Digital Libraries '99
Feldman, Susan, Information Today
ACM's conference this year showed that the technology and ideas are maturing
People are not just talking about digital libraries any more--they are building them. That much was evident at the fourth Digital Libraries conference, held in Berkeley, California, August 11-14, and sponsored by the Association for Computing Machinery. Unlike the first Digital Libraries conference in 1995, this one was a new mixture of the original dreamers with applications developers, policymakers, and librarians eager for practical technologies to solve real problems. Also unlike earlier conferences, we now have enough experience to pinpoint issues and challenges. We can tell others a few things about what to do when building a digital library--and even more things about what not to do.
As with any emerging field, a certain amount of time at DL '99 was taken up with self-examination. Attendees wondered how to define the subject and where to draw the boundaries. Whom should it embrace, and what are its goals? In fact, we are seeing the same head scratching in practically any group related to information retrieval this year. Confused librarians, computer scientists, social scientists, psychologists, and graphic designers find that other professions are discovering the same things but are describing them in different languages. Sometimes they are insulted at perceived encroachments: After all, what is this new thing called metadata except cataloging and classification? Why is a thesaurus suddenly an "ontology"? The cross-fertilization is uncomfortable but fruitful. With so much to understand, the more perspectives the better.
Issues for Discussion
So what is a digital library? The term is used for everything from online catalog access to a physical collection to inventive combinations of online materials, collaborative work applications, and interfaces created to fit into an organization's workflow. In one sense, a digital library should be very familiar to readers of information Today. It still requires acquiring, organizing, storing, and making information accessible. However, my own very strong bias is toward the inventive end of the spectrum.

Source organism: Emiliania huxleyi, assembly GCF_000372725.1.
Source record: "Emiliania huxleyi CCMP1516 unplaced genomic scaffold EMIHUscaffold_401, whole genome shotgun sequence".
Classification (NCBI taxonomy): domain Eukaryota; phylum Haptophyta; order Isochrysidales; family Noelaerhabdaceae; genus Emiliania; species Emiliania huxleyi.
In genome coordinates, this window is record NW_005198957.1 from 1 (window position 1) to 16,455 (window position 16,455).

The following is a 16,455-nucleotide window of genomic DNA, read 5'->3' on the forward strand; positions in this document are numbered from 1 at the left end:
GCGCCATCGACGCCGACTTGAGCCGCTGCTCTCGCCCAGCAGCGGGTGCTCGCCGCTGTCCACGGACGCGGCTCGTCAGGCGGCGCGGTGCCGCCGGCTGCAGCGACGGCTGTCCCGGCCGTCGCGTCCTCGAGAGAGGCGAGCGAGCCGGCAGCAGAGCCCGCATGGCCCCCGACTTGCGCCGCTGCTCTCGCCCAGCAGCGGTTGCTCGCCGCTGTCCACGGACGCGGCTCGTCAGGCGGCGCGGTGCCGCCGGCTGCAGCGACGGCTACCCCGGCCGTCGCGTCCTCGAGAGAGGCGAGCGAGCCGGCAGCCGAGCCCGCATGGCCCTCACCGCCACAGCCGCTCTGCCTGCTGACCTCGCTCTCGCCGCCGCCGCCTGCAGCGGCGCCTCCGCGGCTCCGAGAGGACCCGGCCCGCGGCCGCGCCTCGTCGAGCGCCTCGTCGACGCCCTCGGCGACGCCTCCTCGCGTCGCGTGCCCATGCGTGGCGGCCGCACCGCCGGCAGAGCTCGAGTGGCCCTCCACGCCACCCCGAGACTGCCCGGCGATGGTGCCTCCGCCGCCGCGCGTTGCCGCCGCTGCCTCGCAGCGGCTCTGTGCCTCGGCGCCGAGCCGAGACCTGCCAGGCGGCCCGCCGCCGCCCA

It seems to me that a digital library is not just an electronic surrogate for a physical library. It must take into account the differences that working in a digital medium implies. For instance, in cyberspace we cannot flip through materials, nor do we have a strong sense of location. On the other hand, access to remote materials is as easy as if they were in the same room. All the text is searchable, and we can combine and use the contents in new ways. Collections can be enormous, and the materials are never checked out. The materials can be shared with dozens or hundreds or thousands of people. They invite joint creative work. They can be woven into the workday effortlessly. Whatever structure a digital library has, it should exploit these features rather than try to be a traditional library.
Nevertheless, fulfilling this dream of instant access and joint use is easier said than done. Above all, we are faced with the human issues: How do people find and use information? How do they interact with computers? Can we design search systems and interfaces that make sense? Do people who are not information- or computer-literate have adequate access to the information they need, or are they being left behind? What are the hurdles they face?
Ann Bishop of the University of Illinois compared two projects that supplied computer access to information--one for college students and the other for low-income families. In both, she found what she called "insurmountable molehills," such as not having appropriate bus schedules to deliver participants to classes on time, or not having the right power cord for a modem. Both the students and the neighborhood participants she studied didn't know how to ask or whom to ask. Having the right content, and having it apparent, are also of paramount importance. …